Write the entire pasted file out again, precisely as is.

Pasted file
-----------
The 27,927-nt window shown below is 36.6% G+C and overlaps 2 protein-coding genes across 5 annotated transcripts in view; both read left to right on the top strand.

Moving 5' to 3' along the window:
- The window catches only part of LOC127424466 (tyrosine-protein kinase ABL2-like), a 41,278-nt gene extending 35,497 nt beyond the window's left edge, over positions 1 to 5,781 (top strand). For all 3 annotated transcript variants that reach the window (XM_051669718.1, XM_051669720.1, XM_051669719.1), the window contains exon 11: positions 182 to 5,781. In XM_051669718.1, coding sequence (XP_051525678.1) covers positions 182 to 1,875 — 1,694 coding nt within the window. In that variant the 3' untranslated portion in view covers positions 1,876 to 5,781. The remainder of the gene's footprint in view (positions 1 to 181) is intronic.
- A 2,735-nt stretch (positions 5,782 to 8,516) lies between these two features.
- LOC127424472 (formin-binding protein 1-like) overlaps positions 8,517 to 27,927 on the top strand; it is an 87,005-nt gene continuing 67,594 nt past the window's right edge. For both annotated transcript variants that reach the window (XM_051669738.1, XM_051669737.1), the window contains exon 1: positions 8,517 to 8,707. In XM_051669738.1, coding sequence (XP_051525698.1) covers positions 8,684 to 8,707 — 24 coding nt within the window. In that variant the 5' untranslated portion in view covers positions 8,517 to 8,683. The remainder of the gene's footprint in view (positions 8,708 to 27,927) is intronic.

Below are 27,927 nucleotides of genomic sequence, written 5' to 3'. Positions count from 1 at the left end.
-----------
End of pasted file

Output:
The 27,927-nt window shown below is 36.6% G+C and overlaps 2 protein-coding genes across 5 annotated transcripts in view; both read left to right on the top strand.

Moving 5' to 3' along the window:
- The window catches only part of LOC127424466 (tyrosine-protein kinase ABL2-like), a 41,278-nt gene extending 35,497 nt beyond the window's left edge, over positions 1 to 5,781 (top strand). For all 3 annotated transcript variants that reach the window (XM_051669718.1, XM_051669720.1, XM_051669719.1), the window contains exon 11: positions 182 to 5,781. In XM_051669718.1, coding sequence (XP_051525678.1) covers positions 182 to 1,875 — 1,694 coding nt within the window. In that variant the 3' untranslated portion in view covers positions 1,876 to 5,781. The remainder of the gene's footprint in view (positions 1 to 181) is intronic.
- A 2,735-nt stretch (positions 5,782 to 8,516) lies between these two features.
- LOC127424472 (formin-binding protein 1-like) overlaps positions 8,517 to 27,927 on the top strand; it is an 87,005-nt gene continuing 67,594 nt past the window's right edge. For both annotated transcript variants that reach the window (XM_051669738.1, XM_051669737.1), the window contains exon 1: positions 8,517 to 8,707. In XM_051669738.1, coding sequence (XP_051525698.1) covers positions 8,684 to 8,707 — 24 coding nt within the window. In that variant the 5' untranslated portion in view covers positions 8,517 to 8,683. The remainder of the gene's footprint in view (positions 8,708 to 27,927) is intronic.

Below are 27,927 nucleotides of genomic sequence, written 5' to 3'. Positions count from 1 at the left end.